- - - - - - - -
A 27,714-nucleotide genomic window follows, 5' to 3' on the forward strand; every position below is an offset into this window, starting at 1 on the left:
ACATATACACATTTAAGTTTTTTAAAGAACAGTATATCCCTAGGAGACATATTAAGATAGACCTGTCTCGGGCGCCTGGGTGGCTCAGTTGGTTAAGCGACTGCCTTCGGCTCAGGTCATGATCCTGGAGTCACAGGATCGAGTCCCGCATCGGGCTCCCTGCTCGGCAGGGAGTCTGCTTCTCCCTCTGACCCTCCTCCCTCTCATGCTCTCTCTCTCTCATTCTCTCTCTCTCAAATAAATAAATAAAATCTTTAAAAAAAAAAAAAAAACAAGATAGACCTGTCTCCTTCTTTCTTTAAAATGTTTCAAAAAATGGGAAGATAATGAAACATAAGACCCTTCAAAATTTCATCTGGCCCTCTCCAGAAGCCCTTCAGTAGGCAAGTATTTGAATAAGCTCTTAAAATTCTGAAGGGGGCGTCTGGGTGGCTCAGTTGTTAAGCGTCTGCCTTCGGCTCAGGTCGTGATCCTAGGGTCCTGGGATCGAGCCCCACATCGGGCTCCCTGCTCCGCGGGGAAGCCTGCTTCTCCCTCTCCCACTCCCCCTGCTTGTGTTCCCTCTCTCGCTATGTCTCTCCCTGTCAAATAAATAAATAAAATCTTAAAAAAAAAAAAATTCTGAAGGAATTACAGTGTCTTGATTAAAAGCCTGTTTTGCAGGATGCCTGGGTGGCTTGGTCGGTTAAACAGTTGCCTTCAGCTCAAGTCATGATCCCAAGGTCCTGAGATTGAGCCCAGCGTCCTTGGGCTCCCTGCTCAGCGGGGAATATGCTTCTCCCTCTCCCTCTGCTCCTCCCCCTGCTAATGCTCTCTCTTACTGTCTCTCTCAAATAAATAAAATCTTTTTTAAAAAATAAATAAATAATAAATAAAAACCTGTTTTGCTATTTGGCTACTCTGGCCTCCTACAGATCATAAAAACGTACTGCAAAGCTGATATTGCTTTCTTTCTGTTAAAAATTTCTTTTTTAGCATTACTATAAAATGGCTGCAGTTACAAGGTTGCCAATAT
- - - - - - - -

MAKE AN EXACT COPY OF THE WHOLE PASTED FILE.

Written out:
A 27,714-nucleotide genomic window follows, 5' to 3' on the forward strand; every position below is an offset into this window, starting at 1 on the left:
ACATATACACATTTAAGTTTTTTAAAGAACAGTATATCCCTAGGAGACATATTAAGATAGACCTGTCTCGGGCGCCTGGGTGGCTCAGTTGGTTAAGCGACTGCCTTCGGCTCAGGTCATGATCCTGGAGTCACAGGATCGAGTCCCGCATCGGGCTCCCTGCTCGGCAGGGAGTCTGCTTCTCCCTCTGACCCTCCTCCCTCTCATGCTCTCTCTCTCTCATTCTCTCTCTCTCAAATAAATAAATAAAATCTTTAAAAAAAAAAAAAAAACAAGATAGACCTGTCTCCTTCTTTCTTTAAAATGTTTCAAAAAATGGGAAGATAATGAAACATAAGACCCTTCAAAATTTCATCTGGCCCTCTCCAGAAGCCCTTCAGTAGGCAAGTATTTGAATAAGCTCTTAAAATTCTGAAGGGGGCGTCTGGGTGGCTCAGTTGTTAAGCGTCTGCCTTCGGCTCAGGTCGTGATCCTAGGGTCCTGGGATCGAGCCCCACATCGGGCTCCCTGCTCCGCGGGGAAGCCTGCTTCTCCCTCTCCCACTCCCCCTGCTTGTGTTCCCTCTCTCGCTATGTCTCTCCCTGTCAAATAAATAAATAAAATCTTAAAAAAAAAAAAATTCTGAAGGAATTACAGTGTCTTGATTAAAAGCCTGTTTTGCAGGATGCCTGGGTGGCTTGGTCGGTTAAACAGTTGCCTTCAGCTCAAGTCATGATCCCAAGGTCCTGAGATTGAGCCCAGCGTCCTTGGGCTCCCTGCTCAGCGGGGAATATGCTTCTCCCTCTCCCTCTGCTCCTCCCCCTGCTAATGCTCTCTCTTACTGTCTCTCTCAAATAAATAAAATCTTTTTTAAAAAATAAATAAATAATAAATAAAAACCTGTTTTGCTATTTGGCTACTCTGGCCTCCTACAGATCATAAAAACGTACTGCAAAGCTGATATTGCTTTCTTTCTGTTAAAAATTTCTTTTTTAGCATTACTATAAAATGGCTGCAGTTACAAGGTTGCCAATAT